Comb with Falcon in Pine Tree, N.d.
4 x 9 3/16 in. (10.16 x 23.37 cm)
These Japanese hair ornaments were collected by the late Angelyn Kelley Riffenburgh over decades. Angelyn’s husband, Dr. Ralph Riffenburgh, presented the combs in her honor to the Scripps College collections in 2012. Most of these hair ornaments, or kanzashi, are made of bamboo or lightweight woods that have been lacquered; they date from the 18th century well into the 20th, when elaborate hairstyles included decorative combs (kushi) and hairpins (kogai). Matched sets of ornaments featured seasonal images, landscape scenes, as well as historical or fictional references. The combination of pine, bamboo (nanten), and plum blossom (shochikubai) designs were popular at New Year’s time. Cherry blossom patterns were worn in the spring, and chrysanthemums in the autumn. Some kanzashi were made with tortoiseshell, mother of pearl, bone, or precious metals. Hairpins with a ball ornament, or tama, were also color coordinated to the seasons, with the cool colors green and blue worn during the summer months and the warm colors red, orange, and gold used during the winter. --Bruce Coats, Professor of Art History and the Humanities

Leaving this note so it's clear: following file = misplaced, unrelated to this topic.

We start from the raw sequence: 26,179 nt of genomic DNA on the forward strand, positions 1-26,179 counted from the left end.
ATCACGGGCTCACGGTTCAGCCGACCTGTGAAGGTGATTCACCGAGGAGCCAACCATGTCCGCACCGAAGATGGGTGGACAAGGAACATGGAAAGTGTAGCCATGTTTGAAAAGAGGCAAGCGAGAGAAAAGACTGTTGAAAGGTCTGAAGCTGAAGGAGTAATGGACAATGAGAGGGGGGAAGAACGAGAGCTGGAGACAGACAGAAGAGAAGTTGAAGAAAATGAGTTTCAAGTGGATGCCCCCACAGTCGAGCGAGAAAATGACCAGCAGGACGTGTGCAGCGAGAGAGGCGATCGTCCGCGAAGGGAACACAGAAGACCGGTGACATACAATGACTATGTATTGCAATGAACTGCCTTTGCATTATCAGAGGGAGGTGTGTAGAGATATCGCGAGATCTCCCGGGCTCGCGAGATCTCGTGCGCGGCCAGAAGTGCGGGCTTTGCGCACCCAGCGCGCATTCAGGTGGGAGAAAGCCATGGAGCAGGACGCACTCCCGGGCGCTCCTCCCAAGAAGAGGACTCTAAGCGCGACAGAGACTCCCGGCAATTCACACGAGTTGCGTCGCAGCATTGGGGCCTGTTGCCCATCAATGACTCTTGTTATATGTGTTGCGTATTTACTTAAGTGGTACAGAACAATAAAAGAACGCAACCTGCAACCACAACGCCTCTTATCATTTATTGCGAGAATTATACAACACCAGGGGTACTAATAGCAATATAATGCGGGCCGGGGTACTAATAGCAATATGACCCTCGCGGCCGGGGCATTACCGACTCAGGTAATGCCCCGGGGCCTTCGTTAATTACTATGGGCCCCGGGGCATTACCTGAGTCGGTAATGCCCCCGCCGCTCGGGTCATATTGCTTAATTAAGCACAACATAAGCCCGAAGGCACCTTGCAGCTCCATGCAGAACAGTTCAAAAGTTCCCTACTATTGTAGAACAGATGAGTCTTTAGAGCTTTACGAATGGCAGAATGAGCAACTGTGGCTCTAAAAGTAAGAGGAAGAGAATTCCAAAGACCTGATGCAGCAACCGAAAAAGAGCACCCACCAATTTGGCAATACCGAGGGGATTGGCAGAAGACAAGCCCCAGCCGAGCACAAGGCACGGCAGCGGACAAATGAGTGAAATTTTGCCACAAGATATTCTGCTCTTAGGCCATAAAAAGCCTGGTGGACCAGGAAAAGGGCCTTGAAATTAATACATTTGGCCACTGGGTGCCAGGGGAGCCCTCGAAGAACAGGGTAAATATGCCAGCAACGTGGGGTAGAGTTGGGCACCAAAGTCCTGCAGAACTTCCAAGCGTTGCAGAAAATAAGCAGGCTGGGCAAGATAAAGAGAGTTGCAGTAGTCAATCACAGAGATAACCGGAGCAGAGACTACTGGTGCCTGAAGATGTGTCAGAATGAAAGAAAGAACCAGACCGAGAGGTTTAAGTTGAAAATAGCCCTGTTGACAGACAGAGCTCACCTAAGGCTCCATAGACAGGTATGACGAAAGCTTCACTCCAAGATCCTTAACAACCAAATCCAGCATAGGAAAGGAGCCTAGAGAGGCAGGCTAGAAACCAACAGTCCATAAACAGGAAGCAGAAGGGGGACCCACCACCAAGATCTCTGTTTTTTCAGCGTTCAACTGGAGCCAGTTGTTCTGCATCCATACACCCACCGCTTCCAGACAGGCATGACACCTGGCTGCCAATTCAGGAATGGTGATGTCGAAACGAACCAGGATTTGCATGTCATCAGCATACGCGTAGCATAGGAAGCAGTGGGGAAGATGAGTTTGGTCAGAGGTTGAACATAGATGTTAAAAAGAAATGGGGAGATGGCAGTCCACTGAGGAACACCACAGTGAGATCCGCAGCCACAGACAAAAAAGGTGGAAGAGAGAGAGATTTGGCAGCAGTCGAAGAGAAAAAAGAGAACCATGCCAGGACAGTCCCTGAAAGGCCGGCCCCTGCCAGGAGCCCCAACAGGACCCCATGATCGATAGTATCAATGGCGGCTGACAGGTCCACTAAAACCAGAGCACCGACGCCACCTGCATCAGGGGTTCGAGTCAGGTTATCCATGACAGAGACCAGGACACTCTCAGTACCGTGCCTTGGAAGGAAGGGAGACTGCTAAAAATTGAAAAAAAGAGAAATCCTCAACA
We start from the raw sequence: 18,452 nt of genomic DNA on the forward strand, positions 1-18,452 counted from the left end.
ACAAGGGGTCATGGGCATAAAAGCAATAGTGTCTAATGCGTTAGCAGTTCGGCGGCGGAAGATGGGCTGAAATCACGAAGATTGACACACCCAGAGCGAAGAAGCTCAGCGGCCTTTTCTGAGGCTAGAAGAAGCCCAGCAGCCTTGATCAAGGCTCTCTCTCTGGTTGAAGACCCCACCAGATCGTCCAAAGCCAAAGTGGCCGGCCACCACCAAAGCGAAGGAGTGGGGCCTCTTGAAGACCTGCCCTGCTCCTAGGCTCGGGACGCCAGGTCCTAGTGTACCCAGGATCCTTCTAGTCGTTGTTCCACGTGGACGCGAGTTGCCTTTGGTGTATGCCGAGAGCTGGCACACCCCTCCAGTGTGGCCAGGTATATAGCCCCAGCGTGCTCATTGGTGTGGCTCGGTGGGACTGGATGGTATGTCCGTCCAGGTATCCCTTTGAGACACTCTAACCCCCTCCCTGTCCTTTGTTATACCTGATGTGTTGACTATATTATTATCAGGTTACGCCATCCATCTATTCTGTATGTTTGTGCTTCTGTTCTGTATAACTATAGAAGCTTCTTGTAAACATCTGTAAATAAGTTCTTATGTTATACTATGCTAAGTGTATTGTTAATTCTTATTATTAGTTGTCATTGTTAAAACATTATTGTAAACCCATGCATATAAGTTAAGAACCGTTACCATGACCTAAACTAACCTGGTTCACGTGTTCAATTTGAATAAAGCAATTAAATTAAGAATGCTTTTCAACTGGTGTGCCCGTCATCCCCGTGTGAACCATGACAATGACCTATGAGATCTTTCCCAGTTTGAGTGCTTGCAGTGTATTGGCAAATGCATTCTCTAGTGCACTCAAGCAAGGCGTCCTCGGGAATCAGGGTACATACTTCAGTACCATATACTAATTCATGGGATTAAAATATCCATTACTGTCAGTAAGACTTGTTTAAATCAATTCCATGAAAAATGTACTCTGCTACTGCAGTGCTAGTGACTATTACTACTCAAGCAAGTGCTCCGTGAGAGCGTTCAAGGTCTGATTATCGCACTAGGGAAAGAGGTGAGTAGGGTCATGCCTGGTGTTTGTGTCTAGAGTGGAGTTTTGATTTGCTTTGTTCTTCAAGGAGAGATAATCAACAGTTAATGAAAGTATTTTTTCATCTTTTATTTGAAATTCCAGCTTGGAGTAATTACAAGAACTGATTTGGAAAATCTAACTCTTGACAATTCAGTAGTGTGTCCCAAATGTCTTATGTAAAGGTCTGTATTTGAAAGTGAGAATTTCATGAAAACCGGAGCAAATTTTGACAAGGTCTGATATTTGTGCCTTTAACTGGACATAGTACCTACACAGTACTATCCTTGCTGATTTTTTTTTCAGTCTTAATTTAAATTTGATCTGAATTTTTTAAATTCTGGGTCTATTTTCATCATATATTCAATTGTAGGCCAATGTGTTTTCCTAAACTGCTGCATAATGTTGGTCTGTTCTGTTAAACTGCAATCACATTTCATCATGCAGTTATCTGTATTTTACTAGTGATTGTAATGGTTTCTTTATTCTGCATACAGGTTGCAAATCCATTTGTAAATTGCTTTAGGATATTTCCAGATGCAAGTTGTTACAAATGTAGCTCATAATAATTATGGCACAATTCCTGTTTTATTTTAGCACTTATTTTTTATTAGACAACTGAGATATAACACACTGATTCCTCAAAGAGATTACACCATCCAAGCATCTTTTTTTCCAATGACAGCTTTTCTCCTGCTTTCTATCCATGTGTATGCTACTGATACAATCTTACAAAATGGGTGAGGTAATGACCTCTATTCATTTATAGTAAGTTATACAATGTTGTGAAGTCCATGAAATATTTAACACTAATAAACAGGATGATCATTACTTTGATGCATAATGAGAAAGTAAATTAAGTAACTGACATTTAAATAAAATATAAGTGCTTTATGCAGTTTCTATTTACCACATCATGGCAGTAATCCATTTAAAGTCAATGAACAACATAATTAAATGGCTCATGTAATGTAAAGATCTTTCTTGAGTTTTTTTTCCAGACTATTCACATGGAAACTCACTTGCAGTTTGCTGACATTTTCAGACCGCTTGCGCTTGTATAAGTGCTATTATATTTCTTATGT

The medium is unidentified; the comb is possibly plastic. The interior of the design doesn't appear to be carved. If the artist had had to cut away the tusk, there would be grooves, whereas plastic is simply molded and therefore smooth. The Western tendency is to say it's a copy; while the Japanese will usually give an object the benefit of the doubt.
This comb's design features a falcon in a pine tree. The stylized image is very typical of "ranma," the carved wooden panels above doors in Japanese homes that allow air to circulate. The comb is a half-moon shape.
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